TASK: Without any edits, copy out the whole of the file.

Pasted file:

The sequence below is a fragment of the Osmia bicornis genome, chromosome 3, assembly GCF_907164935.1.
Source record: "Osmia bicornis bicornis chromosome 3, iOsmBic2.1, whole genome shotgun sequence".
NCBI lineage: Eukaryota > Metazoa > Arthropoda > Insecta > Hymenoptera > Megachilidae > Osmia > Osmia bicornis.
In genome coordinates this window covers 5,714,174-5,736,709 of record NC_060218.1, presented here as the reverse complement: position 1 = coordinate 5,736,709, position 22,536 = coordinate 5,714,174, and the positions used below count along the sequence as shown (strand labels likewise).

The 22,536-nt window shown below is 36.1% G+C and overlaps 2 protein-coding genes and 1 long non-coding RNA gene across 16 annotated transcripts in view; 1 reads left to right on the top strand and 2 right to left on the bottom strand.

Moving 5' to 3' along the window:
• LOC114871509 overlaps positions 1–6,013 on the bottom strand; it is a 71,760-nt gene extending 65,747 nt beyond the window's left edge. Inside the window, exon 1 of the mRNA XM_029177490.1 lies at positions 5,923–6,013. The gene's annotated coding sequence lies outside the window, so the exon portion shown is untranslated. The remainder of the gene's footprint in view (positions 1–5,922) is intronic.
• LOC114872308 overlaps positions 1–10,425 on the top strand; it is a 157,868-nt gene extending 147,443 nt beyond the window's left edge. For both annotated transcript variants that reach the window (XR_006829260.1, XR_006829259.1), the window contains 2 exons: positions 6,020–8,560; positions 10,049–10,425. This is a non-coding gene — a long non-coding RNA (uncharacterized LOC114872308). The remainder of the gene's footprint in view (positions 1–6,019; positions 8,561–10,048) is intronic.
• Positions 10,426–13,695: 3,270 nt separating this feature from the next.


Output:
The sequence below is a fragment of the Osmia bicornis genome, chromosome 3, assembly GCF_907164935.1.
Source record: "Osmia bicornis bicornis chromosome 3, iOsmBic2.1, whole genome shotgun sequence".
NCBI lineage: Eukaryota > Metazoa > Arthropoda > Insecta > Hymenoptera > Megachilidae > Osmia > Osmia bicornis.
In genome coordinates this window covers 5,714,174-5,736,709 of record NC_060218.1, presented here as the reverse complement: position 1 = coordinate 5,736,709, position 22,536 = coordinate 5,714,174, and the positions used below count along the sequence as shown (strand labels likewise).

The 22,536-nt window shown below is 36.1% G+C and overlaps 2 protein-coding genes and 1 long non-coding RNA gene across 16 annotated transcripts in view; 1 reads left to right on the top strand and 2 right to left on the bottom strand.

Moving 5' to 3' along the window:
• LOC114871509 overlaps positions 1–6,013 on the bottom strand; it is a 71,760-nt gene extending 65,747 nt beyond the window's left edge. Inside the window, exon 1 of the mRNA XM_029177490.1 lies at positions 5,923–6,013. The gene's annotated coding sequence lies outside the window, so the exon portion shown is untranslated. The remainder of the gene's footprint in view (positions 1–5,922) is intronic.
• LOC114872308 overlaps positions 1–10,425 on the top strand; it is a 157,868-nt gene extending 147,443 nt beyond the window's left edge. For both annotated transcript variants that reach the window (XR_006829260.1, XR_006829259.1), the window contains 2 exons: positions 6,020–8,560; positions 10,049–10,425. This is a non-coding gene — a long non-coding RNA (uncharacterized LOC114872308). The remainder of the gene's footprint in view (positions 1–6,019; positions 8,561–10,048) is intronic.
• Positions 10,426–13,695: 3,270 nt separating this feature from the next.